The basic definition of Public Relations, as we see it, is to put forth a positive message or create a positive perception about a product, a brand, an organisation, an individual, by using varied mediums of communication and media – be it print, electronic, and off-late, social media. The discretion to use the most effective medium of publicity for a particular ‘object’, however varies.
Public Relations is all about storytelling, about creating/shaping up a perception. The technological advancements in recent times have brought a transformation in conventional modes of PR as well. Public relations is still an ongoing influence that has been able to withstand the test of time. PR still remains a very exciting profession bustling with action and with so much to do all the time.
It is important to know that PR now, is not only limited to writing Press Releases, etc., or pitching for stories only. There is a clear alignment of PR and Marketing, which makes it imperative to not only write content, but to write worthy content which indirectly leads to business enhancement thereby contributing in revenue making. So content marketing has become the current norm.
Technology has been a major game changer for PR, which is primarily the usage of internet. More and more information is available on internet and people are turning to internet to read any news or content about a brand. This results in a strong focus on online content and less on print. So the content must be developed with this clear focus.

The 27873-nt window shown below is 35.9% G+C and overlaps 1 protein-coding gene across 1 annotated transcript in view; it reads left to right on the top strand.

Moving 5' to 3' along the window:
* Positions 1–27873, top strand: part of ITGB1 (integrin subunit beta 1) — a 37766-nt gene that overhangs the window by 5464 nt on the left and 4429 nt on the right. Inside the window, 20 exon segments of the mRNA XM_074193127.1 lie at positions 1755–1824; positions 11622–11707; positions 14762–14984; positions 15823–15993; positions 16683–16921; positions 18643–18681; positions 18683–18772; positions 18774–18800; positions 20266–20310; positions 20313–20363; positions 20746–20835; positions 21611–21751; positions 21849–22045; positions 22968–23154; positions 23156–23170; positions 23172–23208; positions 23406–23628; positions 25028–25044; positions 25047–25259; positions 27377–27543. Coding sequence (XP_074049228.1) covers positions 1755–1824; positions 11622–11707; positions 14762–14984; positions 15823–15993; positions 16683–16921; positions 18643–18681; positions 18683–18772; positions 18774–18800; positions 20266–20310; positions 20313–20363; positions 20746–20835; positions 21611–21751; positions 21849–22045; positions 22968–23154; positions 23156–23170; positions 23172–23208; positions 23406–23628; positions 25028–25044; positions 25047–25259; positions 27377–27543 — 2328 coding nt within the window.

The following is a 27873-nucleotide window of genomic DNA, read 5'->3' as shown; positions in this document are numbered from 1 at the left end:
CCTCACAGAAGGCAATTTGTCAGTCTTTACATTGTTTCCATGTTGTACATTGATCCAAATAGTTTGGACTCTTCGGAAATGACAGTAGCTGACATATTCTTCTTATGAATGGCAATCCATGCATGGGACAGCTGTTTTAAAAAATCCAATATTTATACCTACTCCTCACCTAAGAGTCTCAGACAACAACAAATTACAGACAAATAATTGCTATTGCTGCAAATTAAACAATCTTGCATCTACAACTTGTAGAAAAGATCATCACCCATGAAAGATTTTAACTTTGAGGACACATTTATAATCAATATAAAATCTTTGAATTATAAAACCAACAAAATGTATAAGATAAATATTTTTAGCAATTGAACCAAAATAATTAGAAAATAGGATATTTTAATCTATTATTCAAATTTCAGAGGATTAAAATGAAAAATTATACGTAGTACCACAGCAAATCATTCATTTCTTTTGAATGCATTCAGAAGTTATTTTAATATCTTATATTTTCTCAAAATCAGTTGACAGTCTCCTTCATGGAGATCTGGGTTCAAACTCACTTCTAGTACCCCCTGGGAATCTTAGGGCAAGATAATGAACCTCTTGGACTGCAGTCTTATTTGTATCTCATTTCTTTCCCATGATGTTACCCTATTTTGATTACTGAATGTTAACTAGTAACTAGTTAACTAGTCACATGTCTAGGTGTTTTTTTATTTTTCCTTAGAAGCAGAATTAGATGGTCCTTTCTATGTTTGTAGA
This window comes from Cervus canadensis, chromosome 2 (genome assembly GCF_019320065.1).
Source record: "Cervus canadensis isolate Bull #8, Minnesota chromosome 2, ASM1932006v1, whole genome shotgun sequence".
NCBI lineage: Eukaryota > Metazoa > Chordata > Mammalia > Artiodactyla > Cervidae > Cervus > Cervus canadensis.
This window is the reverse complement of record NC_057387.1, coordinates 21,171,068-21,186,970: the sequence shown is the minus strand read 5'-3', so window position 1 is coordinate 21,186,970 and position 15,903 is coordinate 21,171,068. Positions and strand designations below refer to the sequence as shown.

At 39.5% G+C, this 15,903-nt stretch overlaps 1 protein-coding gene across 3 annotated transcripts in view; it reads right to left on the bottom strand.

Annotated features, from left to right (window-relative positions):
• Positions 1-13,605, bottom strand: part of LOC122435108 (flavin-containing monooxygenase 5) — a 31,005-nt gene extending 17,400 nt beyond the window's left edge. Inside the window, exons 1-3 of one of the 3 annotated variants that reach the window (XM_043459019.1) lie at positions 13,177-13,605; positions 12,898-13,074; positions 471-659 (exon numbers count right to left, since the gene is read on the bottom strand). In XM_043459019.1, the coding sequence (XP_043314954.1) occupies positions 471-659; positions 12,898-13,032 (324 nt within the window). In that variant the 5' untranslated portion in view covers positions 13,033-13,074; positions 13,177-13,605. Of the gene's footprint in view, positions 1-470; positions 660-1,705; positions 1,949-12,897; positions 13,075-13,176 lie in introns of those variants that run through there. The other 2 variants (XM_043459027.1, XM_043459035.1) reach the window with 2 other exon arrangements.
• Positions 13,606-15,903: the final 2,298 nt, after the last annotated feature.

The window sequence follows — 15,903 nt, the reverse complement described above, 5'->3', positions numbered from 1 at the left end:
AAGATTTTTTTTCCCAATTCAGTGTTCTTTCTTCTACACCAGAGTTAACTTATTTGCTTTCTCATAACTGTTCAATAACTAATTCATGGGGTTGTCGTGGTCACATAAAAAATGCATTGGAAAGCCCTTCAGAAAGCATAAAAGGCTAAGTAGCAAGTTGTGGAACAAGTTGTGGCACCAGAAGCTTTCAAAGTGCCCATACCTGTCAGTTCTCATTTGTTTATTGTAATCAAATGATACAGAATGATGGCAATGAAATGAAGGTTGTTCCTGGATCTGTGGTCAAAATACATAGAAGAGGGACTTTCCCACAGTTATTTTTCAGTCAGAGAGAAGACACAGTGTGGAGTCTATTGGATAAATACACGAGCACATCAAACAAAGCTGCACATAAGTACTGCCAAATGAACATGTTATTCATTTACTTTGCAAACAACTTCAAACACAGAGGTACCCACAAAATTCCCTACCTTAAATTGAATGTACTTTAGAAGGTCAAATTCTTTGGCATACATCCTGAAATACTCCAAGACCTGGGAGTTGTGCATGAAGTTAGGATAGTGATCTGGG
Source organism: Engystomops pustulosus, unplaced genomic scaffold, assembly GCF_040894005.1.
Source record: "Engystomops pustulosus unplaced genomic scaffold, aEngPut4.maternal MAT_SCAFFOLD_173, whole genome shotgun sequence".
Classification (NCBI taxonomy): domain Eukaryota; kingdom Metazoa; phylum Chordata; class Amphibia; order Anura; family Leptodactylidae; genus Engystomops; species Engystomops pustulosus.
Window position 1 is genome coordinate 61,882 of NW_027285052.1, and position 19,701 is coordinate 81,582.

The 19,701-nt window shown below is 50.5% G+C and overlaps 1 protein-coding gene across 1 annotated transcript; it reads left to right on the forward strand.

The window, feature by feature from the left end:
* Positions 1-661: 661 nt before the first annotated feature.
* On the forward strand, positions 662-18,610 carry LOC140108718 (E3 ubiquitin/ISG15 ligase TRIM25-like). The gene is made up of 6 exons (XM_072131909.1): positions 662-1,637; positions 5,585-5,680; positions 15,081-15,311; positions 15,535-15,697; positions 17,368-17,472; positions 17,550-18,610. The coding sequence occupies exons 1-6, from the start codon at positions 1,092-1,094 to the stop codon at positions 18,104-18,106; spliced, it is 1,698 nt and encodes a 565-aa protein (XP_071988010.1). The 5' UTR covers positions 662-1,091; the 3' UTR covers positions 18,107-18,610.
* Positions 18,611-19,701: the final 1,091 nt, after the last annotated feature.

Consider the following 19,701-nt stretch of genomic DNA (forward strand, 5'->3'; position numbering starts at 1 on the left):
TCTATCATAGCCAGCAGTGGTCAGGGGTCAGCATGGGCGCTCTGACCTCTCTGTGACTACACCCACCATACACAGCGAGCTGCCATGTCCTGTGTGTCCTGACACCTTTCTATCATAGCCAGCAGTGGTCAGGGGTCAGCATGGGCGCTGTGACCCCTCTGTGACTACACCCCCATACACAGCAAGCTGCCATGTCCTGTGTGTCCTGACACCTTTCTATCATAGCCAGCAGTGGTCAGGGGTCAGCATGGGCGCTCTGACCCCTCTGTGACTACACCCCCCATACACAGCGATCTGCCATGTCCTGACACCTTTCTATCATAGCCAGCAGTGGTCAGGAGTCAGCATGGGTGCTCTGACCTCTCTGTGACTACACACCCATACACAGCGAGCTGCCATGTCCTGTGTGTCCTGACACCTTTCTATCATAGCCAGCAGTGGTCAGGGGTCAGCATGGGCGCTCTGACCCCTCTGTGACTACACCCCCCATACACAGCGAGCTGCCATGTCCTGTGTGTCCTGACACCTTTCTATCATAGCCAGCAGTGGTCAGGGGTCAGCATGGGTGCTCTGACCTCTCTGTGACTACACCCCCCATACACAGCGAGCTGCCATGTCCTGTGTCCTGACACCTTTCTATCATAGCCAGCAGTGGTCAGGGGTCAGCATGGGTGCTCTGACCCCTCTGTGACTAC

All this clearly shifts the focus of public relations to a more customer-focused structure where the consumers play a much larger role in the manner a PR pro pitches a story to the media. This means that the PR strategies should be created with a view to hit a brand’s target segment to create a quick turnaround for the brand. It is vital for PR pros to pitch a story in such a way that the focus becomes what the target segment is hoping to read.
These are exciting times for public relations, with so much to learn from the revolution of sorts that is taking place. There is a lot of focus on visual content — Instagram, Facebook, short videos, Pinterest. This is the future of PR. The key is to carefully plan the visual content depending upon the appeal it will carry on the target segment with a view to measure immediate results. How are these measured? Well, through analytics.
It will not be incorrect to say that the future of PR will have more and more dependence on analytics. Any organisation that does not heed the validation of analytics will clearly be at a disadvantage. However, the good news is that there are a number of reliable analytics tools available and to choose from, for PR pros. We also understand that it is easier to measure ROI for anything published online than in print, as there are many sophisticated tracking tools available for online material.
All said and done, the bottomline is that public relations is here to stay as it is ever evolving with times and has become much more savvy with the growing need of the hour. Of course, storytelling and reputation building will still remain a constant. But organisations need to be armed with data as a basis of dependable and influential stories in order to rise above the competition.
Traditional PR cannot be shunned ever. So in the future, there needs to be an amalgamation of traditional with modern. This is a sure shot winning formula